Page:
Garrus Vakarian’s Renegade Streak Is The Only Reason Paragon Shepard Makes Sense

Saving the galaxy is not easy or free. While it’s tempting to think that heroes like Mass Effect’s Commander Shepard are benevolent people with magazine smiles and hearts of gold, doing what needs to be done is rarely nice, friendly, or wholesome. I mean, there’s a reason so many stories focus on anti-heroes as a means of achieving at least a semblance of verisimilitude – it’s easier to believe the roguish wildcard with nothing to lose can stay cool in the maelstrom than the spandex suit savior with little to gain.

I play a mostly Paragon Shepard because it’s just how I am. In real life I can barely slag someone off without apologizing profusely for 20 years afterwards. I’ll tell someone off if they’re being an arsehole, but if they’ve done nothing wrong, I’m naturally going to be polite. The thing is, that personality is not in line with the things Shepard needs to do throughout the Mass Effect trilogy. Sure, you can cure the Genophage. You can save the Council, spare the Rachni Queen, and refrain from punching that annoying reporter in their annoying face. You also have the highest body count in the galaxy, though. Death is the shadow you cast on the universe, and for a game with so many tens of thousands of lines of dialogue, bullets do a lot of the talking.

This is why Garrus is such an essential part of all three Mass Effect games. You don’t have to recruit him if you don’t want to – although I will judge you forever if I find out you don’t. The story without Garrus being there to inform it is significantly weaker, though. He’s not my favourite character – that would be Wrex – but I do think he’s the most important one on the Normandy in terms of contextualizing the events of the trilogy and the actions you make as part of them. Without Garrus Vakarian’s constant presence, the seams of Mass Effect quickly come undone.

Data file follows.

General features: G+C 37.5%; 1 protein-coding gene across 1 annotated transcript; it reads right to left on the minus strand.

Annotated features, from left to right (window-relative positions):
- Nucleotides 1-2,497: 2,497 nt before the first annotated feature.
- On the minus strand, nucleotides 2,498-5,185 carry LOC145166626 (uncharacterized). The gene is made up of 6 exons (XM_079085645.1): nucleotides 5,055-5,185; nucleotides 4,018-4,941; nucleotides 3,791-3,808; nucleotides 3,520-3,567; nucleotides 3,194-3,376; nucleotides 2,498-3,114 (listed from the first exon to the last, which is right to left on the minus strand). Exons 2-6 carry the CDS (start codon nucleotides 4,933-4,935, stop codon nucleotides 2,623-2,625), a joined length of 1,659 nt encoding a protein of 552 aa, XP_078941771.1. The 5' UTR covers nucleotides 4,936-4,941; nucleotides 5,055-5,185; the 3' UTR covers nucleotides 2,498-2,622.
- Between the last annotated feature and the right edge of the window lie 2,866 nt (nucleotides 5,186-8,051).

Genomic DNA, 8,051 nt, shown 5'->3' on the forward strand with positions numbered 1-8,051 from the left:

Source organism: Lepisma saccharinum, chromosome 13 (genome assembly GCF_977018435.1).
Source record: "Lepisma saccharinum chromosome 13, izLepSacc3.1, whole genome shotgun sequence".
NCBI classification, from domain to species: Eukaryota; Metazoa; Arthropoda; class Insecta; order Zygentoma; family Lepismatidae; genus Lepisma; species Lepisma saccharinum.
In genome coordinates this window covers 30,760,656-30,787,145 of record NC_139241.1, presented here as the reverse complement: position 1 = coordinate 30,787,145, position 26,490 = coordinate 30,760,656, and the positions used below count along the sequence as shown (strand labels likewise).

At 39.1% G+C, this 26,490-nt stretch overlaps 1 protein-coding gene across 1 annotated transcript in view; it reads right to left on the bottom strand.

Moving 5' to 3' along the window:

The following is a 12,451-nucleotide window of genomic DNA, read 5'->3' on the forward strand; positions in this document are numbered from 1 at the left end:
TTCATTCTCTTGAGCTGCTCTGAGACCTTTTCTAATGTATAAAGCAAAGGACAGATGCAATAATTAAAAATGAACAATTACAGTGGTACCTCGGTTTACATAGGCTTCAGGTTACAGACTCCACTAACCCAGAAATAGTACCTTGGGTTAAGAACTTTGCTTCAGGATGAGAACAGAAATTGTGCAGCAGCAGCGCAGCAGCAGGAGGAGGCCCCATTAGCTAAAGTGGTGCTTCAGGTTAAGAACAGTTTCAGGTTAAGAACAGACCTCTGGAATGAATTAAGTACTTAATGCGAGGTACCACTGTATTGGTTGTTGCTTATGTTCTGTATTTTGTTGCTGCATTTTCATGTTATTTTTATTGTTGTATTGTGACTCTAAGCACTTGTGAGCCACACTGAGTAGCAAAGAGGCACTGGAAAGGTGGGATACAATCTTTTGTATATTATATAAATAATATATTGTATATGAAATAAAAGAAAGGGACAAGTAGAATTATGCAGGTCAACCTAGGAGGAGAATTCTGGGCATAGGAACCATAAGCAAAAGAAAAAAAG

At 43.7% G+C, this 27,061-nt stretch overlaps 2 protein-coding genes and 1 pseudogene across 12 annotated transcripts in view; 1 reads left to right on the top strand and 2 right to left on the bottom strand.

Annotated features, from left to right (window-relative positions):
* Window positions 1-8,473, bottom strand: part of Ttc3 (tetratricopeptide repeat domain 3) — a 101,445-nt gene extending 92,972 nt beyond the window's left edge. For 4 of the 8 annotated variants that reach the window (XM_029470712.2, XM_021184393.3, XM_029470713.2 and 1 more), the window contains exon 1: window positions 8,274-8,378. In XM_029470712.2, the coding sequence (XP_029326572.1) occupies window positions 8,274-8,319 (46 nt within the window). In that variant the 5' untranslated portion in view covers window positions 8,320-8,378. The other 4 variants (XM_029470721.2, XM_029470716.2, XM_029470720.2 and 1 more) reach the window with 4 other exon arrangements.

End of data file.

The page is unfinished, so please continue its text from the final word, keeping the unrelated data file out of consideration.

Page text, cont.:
The main reason for this is Garrus’ Renegade streak. For a Renegade Shepard, this is important for subtly articulating that at least part of your squad supports your ruthlessness. Don’t get me wrong, Garrus isn’t full Renegade – he wouldn’t punch the reporter unless they were being really annoying – but he understands that sometimes there’s just cause for ostensibly intense measures. If Ashley questions one of your decisions – which, I mean, come on, you’re the space racist here – or Jacob is on his high horse, Garrus acts as the perfect counterweight. Wrex is pretty Renegade too, as is Jack. Samara has her own brand of ruthlessness, while Mordin’s past is filled with shady decisions. Garrus is Renegade based on his own personal justice, though. His heart’s in the right place, but it’s also what drives his mentality of accomplishing goals regardless of cost. For someone who wishes they saw the world in black and white, Garrus’ outlook is remarkably grey to the point that almost anything is permissible under the tenet of getting the job done.